Most sources say it's between two and four days, but long-term users of the substance, the obese and those with low metabolisms due to health-related issues may test positive much later on than this.
Factors That Determine How Long Oxycodone Stays in Your System
The most important factor in determining how fast oxycodone (and other drugs) is eliminated from the body is the person’s metabolic rate. This is the rate at which the body processes and uses up things like food, oxygen and, in this case, chemical substances.
Older people tend to have slower metabolic rates, so the substance will be detected in their urine for a longer period after the drug has been taken.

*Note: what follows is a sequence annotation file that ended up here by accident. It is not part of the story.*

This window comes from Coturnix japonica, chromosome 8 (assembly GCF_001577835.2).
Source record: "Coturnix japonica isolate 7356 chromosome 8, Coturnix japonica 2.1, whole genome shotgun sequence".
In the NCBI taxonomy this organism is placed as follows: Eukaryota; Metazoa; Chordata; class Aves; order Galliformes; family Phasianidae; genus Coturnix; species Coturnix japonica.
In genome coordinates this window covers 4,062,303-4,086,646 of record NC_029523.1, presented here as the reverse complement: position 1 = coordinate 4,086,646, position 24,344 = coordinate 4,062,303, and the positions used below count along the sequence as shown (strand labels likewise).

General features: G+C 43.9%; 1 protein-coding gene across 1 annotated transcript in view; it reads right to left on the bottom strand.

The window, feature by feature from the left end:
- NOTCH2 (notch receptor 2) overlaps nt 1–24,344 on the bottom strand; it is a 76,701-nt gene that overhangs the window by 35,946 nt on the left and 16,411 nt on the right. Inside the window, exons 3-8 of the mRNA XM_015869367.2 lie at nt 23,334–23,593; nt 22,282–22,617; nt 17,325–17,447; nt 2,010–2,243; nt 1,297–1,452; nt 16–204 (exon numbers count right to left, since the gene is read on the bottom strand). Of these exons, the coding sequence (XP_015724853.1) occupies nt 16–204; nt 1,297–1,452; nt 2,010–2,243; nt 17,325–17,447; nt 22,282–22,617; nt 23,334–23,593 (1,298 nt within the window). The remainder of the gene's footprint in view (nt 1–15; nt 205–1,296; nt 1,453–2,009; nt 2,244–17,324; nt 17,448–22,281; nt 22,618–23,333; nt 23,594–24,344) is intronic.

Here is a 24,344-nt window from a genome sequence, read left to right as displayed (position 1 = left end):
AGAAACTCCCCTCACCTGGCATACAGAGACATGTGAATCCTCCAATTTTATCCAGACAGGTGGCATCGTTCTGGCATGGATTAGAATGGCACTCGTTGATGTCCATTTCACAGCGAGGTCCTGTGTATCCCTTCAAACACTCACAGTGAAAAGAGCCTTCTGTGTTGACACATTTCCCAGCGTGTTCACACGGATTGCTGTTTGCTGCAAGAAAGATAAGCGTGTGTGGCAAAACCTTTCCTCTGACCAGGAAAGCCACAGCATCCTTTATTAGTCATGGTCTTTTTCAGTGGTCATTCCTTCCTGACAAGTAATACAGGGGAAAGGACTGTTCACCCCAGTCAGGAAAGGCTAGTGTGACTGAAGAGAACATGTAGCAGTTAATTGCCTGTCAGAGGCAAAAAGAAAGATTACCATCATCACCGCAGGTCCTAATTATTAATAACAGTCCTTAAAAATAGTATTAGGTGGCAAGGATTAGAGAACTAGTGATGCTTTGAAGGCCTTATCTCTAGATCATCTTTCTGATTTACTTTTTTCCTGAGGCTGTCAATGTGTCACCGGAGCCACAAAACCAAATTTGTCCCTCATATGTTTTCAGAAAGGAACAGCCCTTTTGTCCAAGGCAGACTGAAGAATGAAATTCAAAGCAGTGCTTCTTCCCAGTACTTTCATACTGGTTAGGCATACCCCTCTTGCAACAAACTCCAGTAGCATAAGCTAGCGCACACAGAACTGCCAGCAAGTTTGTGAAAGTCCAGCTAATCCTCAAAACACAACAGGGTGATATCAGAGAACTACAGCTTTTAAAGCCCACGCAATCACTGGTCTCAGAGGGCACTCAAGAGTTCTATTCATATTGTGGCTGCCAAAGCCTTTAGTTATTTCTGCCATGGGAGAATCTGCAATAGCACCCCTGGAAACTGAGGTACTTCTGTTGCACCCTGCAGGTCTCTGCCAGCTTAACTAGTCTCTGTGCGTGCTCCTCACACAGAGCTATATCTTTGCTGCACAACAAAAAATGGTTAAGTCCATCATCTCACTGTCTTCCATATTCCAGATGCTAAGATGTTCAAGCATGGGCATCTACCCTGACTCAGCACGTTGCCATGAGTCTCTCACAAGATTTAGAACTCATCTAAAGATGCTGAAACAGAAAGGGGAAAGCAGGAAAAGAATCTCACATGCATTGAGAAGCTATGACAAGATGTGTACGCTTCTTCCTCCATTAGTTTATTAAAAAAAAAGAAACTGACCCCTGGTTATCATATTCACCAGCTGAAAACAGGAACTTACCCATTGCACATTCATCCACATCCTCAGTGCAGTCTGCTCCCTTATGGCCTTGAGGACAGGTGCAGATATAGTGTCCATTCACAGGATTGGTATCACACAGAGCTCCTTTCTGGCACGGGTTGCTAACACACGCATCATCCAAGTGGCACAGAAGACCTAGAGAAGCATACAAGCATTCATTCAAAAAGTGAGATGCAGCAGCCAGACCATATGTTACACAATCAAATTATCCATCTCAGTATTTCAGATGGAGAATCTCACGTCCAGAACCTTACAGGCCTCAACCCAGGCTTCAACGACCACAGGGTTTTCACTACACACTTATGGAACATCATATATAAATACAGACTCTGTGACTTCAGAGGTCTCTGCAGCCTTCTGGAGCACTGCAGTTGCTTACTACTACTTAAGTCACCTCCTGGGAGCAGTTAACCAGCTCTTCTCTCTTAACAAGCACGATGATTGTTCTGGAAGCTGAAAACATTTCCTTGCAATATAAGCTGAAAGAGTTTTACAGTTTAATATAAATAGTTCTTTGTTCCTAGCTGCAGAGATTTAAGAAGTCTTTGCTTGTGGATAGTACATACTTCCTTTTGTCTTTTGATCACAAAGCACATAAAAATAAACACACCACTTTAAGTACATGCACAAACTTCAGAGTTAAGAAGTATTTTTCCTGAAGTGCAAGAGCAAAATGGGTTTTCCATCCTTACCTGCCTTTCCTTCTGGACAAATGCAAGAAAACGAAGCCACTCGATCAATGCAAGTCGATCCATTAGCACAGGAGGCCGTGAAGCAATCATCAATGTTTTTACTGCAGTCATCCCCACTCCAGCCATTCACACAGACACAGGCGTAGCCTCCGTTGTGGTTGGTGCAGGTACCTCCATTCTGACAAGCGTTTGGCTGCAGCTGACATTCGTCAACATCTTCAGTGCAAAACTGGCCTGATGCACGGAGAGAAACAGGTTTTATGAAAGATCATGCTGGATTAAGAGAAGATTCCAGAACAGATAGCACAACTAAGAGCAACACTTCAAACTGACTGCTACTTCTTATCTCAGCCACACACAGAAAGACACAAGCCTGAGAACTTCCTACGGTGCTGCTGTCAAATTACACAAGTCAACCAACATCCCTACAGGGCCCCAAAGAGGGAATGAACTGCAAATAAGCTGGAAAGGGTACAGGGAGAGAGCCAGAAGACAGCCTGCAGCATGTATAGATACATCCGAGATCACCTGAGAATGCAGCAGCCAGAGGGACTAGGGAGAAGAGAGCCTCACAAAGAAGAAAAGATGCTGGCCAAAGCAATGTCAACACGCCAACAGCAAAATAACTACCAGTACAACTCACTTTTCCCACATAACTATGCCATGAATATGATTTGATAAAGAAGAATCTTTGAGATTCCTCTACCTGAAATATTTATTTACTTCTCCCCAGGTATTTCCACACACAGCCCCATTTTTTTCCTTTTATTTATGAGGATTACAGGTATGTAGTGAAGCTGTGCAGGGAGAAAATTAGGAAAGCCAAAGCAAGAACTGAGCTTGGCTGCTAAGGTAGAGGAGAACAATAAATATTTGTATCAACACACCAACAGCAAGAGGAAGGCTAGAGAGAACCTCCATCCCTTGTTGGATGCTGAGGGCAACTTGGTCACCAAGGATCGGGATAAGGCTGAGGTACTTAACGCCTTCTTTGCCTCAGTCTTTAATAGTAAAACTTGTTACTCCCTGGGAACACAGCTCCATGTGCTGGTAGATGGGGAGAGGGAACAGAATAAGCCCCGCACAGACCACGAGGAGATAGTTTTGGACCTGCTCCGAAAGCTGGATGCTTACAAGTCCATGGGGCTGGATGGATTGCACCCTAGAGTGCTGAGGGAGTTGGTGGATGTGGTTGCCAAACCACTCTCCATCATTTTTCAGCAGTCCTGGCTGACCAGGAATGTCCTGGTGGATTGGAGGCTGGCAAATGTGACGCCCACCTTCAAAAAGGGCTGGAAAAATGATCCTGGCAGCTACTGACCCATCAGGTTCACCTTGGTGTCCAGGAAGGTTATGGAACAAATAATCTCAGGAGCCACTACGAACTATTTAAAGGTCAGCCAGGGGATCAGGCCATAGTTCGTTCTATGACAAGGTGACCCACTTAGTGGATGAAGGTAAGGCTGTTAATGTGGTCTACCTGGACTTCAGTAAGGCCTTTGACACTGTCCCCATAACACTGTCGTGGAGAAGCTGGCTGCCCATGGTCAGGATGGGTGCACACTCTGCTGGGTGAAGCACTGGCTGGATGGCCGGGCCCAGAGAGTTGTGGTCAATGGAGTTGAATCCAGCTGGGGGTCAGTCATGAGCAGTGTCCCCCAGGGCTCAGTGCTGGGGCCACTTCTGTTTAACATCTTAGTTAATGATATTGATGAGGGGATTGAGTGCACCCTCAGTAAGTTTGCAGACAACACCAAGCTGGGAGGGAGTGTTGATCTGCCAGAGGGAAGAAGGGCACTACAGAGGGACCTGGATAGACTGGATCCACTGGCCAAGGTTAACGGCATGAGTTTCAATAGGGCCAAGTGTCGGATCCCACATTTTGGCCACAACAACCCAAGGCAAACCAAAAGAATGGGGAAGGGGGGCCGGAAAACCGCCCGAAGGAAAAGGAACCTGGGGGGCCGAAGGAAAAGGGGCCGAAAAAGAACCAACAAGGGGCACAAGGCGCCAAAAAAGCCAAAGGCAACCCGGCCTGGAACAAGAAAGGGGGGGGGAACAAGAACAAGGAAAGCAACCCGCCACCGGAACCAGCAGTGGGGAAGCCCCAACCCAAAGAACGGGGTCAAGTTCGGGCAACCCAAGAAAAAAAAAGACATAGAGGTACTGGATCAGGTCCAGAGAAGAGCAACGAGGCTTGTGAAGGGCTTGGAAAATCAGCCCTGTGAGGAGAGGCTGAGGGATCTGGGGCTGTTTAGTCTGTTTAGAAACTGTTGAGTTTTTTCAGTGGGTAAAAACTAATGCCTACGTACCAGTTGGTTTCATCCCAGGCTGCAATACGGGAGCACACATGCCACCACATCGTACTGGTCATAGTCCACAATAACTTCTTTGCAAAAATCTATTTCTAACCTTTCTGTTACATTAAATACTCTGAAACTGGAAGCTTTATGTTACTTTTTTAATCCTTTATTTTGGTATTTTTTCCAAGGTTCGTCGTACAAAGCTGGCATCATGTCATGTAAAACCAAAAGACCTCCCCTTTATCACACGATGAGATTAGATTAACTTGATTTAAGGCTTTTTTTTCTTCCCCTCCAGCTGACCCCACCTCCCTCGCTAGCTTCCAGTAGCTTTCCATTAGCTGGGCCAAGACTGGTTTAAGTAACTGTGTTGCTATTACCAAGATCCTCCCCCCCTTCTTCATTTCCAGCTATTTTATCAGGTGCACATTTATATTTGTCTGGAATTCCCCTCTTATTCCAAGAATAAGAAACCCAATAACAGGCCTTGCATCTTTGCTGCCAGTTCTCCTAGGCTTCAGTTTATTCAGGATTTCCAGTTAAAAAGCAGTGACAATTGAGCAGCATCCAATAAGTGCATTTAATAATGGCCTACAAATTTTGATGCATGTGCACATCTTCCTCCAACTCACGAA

People who are overweight tend to store chemicals in their fatty tissue and release them slowly, thus increasing the window during which urine detection is possible. Inactivity will also increase detection time because of its slowing effect on the body’s metabolic rate.
Other factors that might affect urine detection time are drug tolerance, urine pH and the amount of water in the body. Long-term users of chemical substances usually get rid of the substance faster so detection time is shorter, whilst very acidic urine and drinking lots of water can shorten detection time to an extent.
Some sources state that the way in which drugs are taken (inhaled, swallowed, injected or smoked) also affects detection time.
Oxycodone is classed as an opioid drug (a derivative of morphine or another alkaloid) and there are inexpensive tests that are sensitive to a dose as little as 100ng/ml in urine.